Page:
Let’s start with the facts. As of the latest information available from the National Center for Health Statistics, cancer is the number two leading cause of death in the U.S. per year at 559,312. Heart disease is number one at 652,091, while stroke is at a distant number three at 143,579; followed by chronic lower respiratory diseases, accidents, diabetes, Alzheimers, influenza/pneumonia, nephritis/nephrotic syndrome/nephrosis and septicemia.1
What is cancer? According to the American Cancer Society, cancer is the general name for a group of more than one hundred diseases in which cells in a part of the body begin to grow out of control.2 Let’s state it more plainly. Cancer is ultimately a failure of the immune system. You see, at any given time there are cancerous cells floating throughout the body. It is the job of the immune system to identify and eradicate these aberrant cells. It is not until thousands of these cancerous cells form an aggregate colony, if you will, that they become self-sufficient and possess the ability to propagate to the point of being able to produce disease.
So what lowers the immune system? The biggest culprit,…..stress. Stress can be found in many forms; work-related, marital/family distress, sleep deprivation, poor diet, catastrophic events, etc. Ask any cancer survivor. The majority will tell you that prior to their bout with cancer, they underwent a major stressful event; like losing a job, a divorce, a death in the family, caring for an indigent family member, etc. A major stressful event or a chronically stressful lifestyle can inhibit the immune system and set the stage for cancer.
The obvious question now becomes how does one lower stress. In a nutshell: Remove, when possible, the major stressors in your life – not always easy. It takes courage. I am not asking you to put your kids up for adoption. However, there are times when you have to say, “No.” You have to set time aside for yourself on a DAILY basis. Being a soccer mom takes it toll. If you try to be Atlas, the world will eventually come tumbling down on you. Once you have removed as many stressors as you are able, you have to take care of yourself. Yes,…..I am asking you to make lifestyle changes – Changes in diet, in exercise, in sleep and in treating yourself well. There are many “good” diets, and many more “bad” diets. You want something that is well-rounded. Avoid extremes. All good diets will revolve around daily vegetables, fruits, nuts/legumes, healthy oils, i.e. – olive oil, and will significantly frown on excesses of sweets/refined sugars, red meat and bad fats, i.e. – partially hydrogenated fats. Examples are The Harvard Study Diet, The Zone Diet and The Mediterranean Diet. Exercise should be on a regular basis and should focus on aerobic conditioning. Six days a week is wonderful, but even once a week helps. My advice: Get a personal trainer. They can help you reduce the chances of injury and give us that “kick” we need when we get lazy and don’t show up. Let’s be honest, we all need some structure. Don’t waste your money on a personal gym or a membership unless you are disciplined enough to use it. Strive to get seven or eight hours of uninterrupted sleep. It makes the difference. Treat yourself daily to personal time: Massage, yoga, intimacy, meditation, spiritual reflection, etc. For those of you who are already doing all of these things – Bravo! There are indeed many supplements you can also take in addition to these lifestyle recommendations. Focus on products that are third-party verified for purity and potency. A small list of supplements would include: Fish oil, green tea extract, grape seed extract, vitamin C, vitamin E (mixed tocopherols!), coenzyme Q10, and a good multivitamin (Not a one-a-day!). Remember, it’s not just how long you live, but how well you live too.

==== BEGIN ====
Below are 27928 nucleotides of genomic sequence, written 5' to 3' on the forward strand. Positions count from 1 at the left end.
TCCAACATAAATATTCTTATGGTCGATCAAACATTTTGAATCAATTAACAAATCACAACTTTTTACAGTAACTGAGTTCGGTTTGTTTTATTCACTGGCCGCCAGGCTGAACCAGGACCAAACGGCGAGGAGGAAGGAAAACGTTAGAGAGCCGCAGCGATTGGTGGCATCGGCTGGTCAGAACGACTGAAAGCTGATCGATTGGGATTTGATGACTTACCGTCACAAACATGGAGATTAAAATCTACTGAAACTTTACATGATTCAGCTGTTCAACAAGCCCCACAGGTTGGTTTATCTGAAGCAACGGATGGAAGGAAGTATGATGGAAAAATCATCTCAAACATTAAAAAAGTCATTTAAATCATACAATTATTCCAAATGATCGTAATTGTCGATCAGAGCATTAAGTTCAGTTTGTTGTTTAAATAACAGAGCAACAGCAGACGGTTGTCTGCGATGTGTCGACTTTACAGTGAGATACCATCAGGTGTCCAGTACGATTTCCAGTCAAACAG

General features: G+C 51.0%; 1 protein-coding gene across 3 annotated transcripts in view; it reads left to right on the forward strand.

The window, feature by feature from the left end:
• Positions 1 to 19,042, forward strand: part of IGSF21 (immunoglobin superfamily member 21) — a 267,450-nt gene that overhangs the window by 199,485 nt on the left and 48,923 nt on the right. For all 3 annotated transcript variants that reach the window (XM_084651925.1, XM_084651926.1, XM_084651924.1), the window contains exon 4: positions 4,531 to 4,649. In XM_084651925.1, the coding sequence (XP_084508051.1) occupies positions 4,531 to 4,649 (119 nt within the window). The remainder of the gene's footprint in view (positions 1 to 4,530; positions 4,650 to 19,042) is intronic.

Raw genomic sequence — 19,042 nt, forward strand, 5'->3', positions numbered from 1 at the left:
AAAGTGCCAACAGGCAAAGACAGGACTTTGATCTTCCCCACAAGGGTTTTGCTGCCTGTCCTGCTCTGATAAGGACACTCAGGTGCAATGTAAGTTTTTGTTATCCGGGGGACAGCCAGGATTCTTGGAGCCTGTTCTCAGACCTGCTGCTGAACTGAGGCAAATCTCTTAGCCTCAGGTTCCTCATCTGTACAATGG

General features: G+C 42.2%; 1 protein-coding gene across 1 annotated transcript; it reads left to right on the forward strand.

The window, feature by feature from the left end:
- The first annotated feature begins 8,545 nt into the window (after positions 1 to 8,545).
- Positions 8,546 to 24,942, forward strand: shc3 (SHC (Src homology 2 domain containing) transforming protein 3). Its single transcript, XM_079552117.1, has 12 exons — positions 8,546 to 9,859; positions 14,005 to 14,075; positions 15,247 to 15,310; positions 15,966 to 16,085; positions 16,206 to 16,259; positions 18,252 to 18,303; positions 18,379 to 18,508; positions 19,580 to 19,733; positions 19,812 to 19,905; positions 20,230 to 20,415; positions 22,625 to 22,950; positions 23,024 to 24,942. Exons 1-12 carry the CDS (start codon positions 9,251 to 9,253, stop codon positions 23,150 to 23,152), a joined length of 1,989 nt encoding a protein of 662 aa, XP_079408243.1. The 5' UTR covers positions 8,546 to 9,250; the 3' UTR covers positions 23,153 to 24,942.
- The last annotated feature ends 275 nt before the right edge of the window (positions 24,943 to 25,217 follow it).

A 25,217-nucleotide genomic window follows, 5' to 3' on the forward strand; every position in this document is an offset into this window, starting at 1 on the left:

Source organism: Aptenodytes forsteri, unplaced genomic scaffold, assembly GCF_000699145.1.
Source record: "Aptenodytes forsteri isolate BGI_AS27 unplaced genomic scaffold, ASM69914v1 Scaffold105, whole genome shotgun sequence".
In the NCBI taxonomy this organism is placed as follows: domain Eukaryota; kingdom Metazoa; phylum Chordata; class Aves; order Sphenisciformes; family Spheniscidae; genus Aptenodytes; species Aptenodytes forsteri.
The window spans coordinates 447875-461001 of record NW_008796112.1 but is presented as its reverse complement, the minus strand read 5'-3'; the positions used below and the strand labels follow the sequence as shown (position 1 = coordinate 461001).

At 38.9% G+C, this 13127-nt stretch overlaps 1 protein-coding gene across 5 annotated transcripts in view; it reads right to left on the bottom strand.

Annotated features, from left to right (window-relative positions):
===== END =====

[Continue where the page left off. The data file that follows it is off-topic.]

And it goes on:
Shannon M. Maguadog, Pharm.D.